Pioneer’s proposed $16.9M budget heads to Annual Town Meetings

From left, Pioneer Valley Regional School District School Committee members Melissa Gerry, Silvia Cummings and Stephen Martin at the Feb. 15 meeting, where the committee approved the fiscal year 2025 budget.

From left, Pioneer Valley Regional School District School Committee members Melissa Gerry, Silvia Cummings and Stephen Martin at the Feb. 15 meeting, where the committee approved the fiscal year 2025 budget. SCREENSHOT/BERNARDSTON NORTHFIELD COMMUNITY TELEVISION


Staff Writer

Published: 02-20-2024 1:30 PM

NORTHFIELD — After a brief discussion about administrator pay, the Pioneer Valley Regional School District School Committee approved a $16.94 million budget for fiscal year 2025 last week, thus sending it to the towns for approval at Annual Town Meetings.

Administrators said the budget, which is about a 0.72%, or $120,400, increase from the current year’s will allow the district to make investments into students and education and continue many of the initiatives that have started in the school over the last few years, such as the woodshop and environmental educator, according to Director of Finance and Operations Jordan Burns.

The budget was presented at a Feb. 8 hearing, where discussions focused on administrator pay for the second straight year. On Thursday, the committee briefly discussed the topic again, as School Committee member Silvia Cummings said some of the increases in pay — including for the superintendent and director of finance and operations — jumped out to her.

“What I see when I look at all the numbers on all of these pages, the salaries, in my opinion, are very comfortable and there’s a lot of salaries that are struggling,” Cummings said. “But we want to make the people that are already comfortable even more comfortable, when we have struggling educators. … That’s what I see when I look at these numbers.”

Burns said the line item increases represent the negotiated contracts for each of these positions, which are meant to try to keep up with inflation, as well as similar positions in other districts around the region.

“In a dollar amount, it may seem like that’s a lot more money, but salaries generally grow on percentages because if your salary grows significantly, for example, less than inflation, you’re really taking a pay cut,” Burns said. “We’re all cognizant of the appearance of things, but I think to maintain stability and have a sound budgeting practice, you need to assume people will generally, at least, get the rate of inflation.”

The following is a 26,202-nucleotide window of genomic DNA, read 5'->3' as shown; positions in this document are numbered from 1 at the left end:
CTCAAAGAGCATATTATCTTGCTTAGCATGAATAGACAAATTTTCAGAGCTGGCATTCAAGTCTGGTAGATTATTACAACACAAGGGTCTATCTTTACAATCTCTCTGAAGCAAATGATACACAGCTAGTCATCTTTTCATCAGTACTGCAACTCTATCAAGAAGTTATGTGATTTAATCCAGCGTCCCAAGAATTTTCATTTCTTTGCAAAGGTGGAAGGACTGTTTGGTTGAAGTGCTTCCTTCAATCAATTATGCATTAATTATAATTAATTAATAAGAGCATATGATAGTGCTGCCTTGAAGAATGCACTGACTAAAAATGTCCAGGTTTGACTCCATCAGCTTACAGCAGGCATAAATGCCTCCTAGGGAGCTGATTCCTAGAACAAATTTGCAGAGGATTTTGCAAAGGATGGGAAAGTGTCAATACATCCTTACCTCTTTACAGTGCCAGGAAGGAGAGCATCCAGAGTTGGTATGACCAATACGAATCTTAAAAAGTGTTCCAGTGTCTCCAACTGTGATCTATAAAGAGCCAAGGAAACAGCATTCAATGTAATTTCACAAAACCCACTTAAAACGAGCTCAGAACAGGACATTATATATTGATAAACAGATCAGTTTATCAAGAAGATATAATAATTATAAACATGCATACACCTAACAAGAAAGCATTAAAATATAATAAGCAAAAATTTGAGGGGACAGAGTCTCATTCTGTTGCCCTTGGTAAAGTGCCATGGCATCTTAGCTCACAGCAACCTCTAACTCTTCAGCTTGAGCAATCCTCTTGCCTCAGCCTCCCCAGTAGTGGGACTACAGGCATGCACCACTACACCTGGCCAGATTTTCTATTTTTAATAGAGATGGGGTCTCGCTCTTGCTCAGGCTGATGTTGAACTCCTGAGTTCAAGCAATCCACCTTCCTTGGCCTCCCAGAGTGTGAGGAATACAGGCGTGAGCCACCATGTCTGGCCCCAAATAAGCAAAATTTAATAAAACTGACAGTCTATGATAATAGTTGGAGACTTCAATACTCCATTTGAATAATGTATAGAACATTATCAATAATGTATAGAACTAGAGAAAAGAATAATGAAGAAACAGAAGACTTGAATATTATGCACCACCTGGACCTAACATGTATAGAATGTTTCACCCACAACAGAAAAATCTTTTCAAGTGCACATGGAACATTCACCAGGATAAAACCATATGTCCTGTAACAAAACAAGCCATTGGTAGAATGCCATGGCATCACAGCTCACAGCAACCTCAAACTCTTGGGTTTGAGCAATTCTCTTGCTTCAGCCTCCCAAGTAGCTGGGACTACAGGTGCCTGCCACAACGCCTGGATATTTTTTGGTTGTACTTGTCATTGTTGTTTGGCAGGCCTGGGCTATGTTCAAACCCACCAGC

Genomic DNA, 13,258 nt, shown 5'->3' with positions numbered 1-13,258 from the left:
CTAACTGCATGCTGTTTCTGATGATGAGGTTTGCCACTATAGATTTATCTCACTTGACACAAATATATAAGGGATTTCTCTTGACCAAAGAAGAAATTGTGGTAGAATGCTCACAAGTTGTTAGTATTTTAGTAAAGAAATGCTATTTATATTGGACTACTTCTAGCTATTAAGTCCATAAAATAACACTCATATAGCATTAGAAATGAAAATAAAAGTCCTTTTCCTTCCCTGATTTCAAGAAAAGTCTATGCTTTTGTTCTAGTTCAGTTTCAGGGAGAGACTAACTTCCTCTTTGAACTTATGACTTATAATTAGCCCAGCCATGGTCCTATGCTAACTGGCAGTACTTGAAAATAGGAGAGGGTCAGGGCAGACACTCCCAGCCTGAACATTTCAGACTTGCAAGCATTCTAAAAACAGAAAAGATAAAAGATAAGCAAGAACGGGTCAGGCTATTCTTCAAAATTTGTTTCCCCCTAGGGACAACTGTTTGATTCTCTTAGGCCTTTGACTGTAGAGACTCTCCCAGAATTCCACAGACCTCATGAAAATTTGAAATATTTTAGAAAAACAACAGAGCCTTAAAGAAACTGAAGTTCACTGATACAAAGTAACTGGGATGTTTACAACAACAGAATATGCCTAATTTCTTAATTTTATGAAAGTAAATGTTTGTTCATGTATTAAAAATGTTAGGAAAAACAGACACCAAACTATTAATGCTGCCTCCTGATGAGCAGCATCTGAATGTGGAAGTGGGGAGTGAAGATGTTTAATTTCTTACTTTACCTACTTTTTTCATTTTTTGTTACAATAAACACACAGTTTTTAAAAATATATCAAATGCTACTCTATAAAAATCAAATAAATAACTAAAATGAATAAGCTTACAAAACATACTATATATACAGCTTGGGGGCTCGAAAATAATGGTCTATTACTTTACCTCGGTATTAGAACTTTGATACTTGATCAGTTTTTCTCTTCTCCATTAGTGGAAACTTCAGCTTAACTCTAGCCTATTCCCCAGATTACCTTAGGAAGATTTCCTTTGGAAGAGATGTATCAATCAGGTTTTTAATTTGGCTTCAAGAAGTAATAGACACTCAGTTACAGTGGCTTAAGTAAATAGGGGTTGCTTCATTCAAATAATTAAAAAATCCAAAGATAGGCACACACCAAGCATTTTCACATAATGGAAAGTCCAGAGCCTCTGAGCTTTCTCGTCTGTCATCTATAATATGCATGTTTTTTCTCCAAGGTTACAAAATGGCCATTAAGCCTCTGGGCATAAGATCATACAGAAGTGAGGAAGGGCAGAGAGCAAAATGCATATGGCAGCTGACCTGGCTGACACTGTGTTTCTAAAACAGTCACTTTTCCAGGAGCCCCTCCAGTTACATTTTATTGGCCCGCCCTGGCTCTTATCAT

At face value, Burns said his position’s pay “looks large,” but these are negotiated increases, which the School Committee could choose to vote down, and trying to keep up with his counterparts in the Pioneer Valley will ensure he — or any other central office position — sticks with the district.

Burns’ salary is increasing by 21.74%, or $25,000, in the proposed FY25 budget to a total of $140,000. However, he noted at the public hearing this raise was because he did not take pay increases in the first years of his contract. In FY23, he earned $125,000 and in FY24, he earned less, with the final line item coming out to $115,000.

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“I am not in any way uniquely talented. There’s other people who are just as good, there’s lots of people who are better, but I do think I’m competent and I think if you’re competent you should be paid similarly to other people in the area who do the job,” Burns said. “Right now, I’m not; I’m paid less. … I don’t know how many other people would do the job at the current salary at this school.”

Other positions, Burns said, including the director of teaching and learning and director of student services, have what appear to be large percentage increases, but the reality is the district did not hire those positions until the previous year’s budget was already set. For example, the director of teaching and learning’s FY24 salary was set at $105,000, but Kate Messmer and the district agreed on $110,000, meaning the FY25 line item of $115,000 is actually only a $5,000 increase.

Despite this, Burns emphasized that teacher pay is still extremely important and the Pioneer Valley Regional Education Association (PVREA) received its highest cost-of-living adjustment ever.

“And it’s not enough,” Burns said, “we’re all in agreement there.”

With the discussion wrapped up, the School Committee approved the budget.

Chris Larabee can be reached at